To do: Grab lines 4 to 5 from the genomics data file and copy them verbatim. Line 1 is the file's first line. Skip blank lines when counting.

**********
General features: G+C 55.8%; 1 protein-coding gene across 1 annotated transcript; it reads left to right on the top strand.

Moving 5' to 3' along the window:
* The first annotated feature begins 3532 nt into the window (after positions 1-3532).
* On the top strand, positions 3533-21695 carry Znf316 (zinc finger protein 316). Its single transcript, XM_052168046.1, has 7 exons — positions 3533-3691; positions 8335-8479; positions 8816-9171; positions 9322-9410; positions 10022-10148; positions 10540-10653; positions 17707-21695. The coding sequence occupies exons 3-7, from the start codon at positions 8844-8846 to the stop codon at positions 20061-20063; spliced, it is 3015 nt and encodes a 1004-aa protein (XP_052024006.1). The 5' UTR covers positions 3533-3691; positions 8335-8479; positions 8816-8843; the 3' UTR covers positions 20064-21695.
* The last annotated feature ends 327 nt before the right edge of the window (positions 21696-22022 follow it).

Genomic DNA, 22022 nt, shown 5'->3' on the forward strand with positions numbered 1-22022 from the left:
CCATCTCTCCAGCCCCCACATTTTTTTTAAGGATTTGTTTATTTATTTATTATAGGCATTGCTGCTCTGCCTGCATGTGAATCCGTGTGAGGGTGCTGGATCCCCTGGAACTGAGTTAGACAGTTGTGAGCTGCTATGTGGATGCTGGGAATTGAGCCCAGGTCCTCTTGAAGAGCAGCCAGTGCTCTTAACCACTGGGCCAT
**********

* On the top strand, positions 3533-21695 carry Znf316 (zinc finger protein 316). Its single transcript, XM_052168046.1, has 7 exons — positions 3533-3691; positions 8335-8479; positions 8816-9171; positions 9322-9410; positions 10022-10148; positions 10540-10653; positions 17707-21695. The coding sequence occupies exons 3-7, from the start codon at positions 8844-8846 to the stop codon at positions 20061-20063; spliced, it is 3015 nt and encodes a 1004-aa protein (XP_052024006.1). The 5' UTR covers positions 3533-3691; positions 8335-8479; positions 8816-8843; the 3' UTR covers positions 20064-21695.
* The last annotated feature ends 327 nt before the right edge of the window (positions 21696-22022 follow it).